Some children seem to be "born hungrier" than others.
These tykes have a larger appetite and take longer to be satisfied.
But it's not easy to know if they're born that way or have learned
to eat more from environment and upbringing.
"We do know that children are hungrier when they are in a
growth spurt," explains child nutrition expert Jill Castle, RD,
co-author of Fearless Feeding: How to Raise Healthy
Eaters from High Chair to High School. "Some
children seem to naturally have larger appetites, due to a
bigger frame or stature which requires more calories, or their
simple love of food and eating."
A big appetite can be seen early on, but this does not
mean these children are destined to struggle with their
Eating in the absence of hunger peaks between age 5 and 9.
"If children ask for more food shortly after a meal or a snack,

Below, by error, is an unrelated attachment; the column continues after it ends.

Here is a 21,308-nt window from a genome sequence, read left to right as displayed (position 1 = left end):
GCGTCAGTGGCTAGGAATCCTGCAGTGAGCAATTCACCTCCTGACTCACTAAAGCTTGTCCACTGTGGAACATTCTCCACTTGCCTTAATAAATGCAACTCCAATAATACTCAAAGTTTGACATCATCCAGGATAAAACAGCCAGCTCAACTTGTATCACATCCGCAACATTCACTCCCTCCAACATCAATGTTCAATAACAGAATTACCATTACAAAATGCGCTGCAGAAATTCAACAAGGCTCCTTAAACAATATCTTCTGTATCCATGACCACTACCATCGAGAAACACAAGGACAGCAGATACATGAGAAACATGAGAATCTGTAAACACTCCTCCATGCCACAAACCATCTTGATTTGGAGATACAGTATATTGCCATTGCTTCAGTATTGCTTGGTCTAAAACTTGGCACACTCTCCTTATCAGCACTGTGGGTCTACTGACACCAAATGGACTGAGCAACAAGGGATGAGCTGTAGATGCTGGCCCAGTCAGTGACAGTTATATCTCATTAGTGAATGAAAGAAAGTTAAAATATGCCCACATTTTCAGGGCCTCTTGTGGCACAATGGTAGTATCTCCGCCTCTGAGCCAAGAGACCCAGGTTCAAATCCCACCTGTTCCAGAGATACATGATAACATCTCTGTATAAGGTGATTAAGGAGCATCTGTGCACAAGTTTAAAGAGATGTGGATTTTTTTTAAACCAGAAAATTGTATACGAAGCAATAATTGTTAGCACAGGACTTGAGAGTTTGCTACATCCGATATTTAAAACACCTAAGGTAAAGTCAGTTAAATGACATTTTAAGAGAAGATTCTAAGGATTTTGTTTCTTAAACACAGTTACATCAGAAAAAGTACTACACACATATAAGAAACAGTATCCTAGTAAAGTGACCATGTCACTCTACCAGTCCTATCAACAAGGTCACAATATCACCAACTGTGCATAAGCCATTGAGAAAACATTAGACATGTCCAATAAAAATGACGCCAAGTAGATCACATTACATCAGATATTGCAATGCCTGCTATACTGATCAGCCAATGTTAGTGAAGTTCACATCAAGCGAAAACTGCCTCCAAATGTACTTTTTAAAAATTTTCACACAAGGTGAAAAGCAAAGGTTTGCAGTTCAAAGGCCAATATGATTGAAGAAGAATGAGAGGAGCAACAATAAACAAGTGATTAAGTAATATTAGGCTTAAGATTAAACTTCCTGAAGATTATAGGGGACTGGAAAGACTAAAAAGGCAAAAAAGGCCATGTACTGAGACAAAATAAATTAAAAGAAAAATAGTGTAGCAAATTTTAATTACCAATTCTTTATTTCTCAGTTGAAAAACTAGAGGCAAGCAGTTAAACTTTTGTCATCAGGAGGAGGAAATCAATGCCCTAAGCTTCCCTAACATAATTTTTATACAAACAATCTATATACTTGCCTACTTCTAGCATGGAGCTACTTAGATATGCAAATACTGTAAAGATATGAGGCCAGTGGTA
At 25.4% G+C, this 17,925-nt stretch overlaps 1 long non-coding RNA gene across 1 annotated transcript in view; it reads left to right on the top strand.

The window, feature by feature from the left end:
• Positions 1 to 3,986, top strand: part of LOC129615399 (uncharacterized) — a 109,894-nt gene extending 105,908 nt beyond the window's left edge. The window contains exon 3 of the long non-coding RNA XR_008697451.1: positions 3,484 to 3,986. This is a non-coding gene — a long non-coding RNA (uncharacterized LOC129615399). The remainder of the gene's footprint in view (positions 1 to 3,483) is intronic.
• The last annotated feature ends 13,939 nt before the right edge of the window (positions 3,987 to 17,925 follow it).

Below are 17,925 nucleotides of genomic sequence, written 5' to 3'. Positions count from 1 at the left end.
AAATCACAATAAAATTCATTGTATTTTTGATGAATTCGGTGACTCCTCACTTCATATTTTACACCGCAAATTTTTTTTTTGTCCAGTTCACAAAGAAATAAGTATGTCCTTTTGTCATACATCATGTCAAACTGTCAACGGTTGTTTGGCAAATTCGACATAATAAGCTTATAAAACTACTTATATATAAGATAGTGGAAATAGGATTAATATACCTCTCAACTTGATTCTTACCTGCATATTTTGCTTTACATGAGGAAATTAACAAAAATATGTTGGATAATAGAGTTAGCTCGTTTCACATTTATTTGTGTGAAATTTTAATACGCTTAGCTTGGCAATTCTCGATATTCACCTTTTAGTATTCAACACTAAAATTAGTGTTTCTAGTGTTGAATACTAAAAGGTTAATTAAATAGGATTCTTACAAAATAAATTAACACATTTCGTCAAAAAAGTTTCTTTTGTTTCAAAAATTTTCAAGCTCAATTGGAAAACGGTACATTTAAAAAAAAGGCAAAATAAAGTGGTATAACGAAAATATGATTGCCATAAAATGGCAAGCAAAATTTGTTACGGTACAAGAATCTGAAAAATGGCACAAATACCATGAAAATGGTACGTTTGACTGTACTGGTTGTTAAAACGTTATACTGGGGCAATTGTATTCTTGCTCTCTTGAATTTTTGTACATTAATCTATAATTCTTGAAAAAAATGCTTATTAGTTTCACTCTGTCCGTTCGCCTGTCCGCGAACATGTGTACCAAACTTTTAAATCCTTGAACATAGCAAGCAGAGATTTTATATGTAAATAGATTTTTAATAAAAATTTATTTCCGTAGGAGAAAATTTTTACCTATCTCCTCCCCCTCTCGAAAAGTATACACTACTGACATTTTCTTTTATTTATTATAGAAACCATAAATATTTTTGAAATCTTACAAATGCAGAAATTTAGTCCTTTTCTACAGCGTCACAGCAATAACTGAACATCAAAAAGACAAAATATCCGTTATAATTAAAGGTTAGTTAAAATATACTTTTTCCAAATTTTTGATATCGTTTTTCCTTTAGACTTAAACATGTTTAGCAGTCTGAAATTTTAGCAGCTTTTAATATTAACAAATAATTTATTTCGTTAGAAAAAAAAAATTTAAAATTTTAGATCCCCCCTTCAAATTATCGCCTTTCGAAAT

they may be demonstrating boredom or habit-eating, rather than true
hunger," says Castle. This type of eating is associated with excess
On the other hand, if meals or snacks aren't nutritious
and satisfying, or are erratic, little ones may seek additional
"Parents can dig a little deeper and discuss why their
child wants more to eat-maybe the child skipped lunch and is truly
hungry, attempting to make up the shortages of the day. Or, maybe
the meal was the child's favorite and they just want to enjoy
1. Don't restrict the amount
your child eats. This can result in a child who overeats at
parties, school or friends' homes. Weight and body image issues may
emerge down the line.
2. Brush up on age-related
portion sizes and model those at mealtimes.
3. Work on recognizing hunger
and fullness signs with the child, and make sure he or she is
eating for hunger most of the time.
4. Ensure nutritious food is
offered on a regular schedule. Set boundaries around when eating
5. Serve plenty of fruits and
vegetables. Regulate sweets, but don't eliminate them.
Christine M. Palumbo, RD, is a nutritionist living in Naperville.
See more of Christine's stories here.
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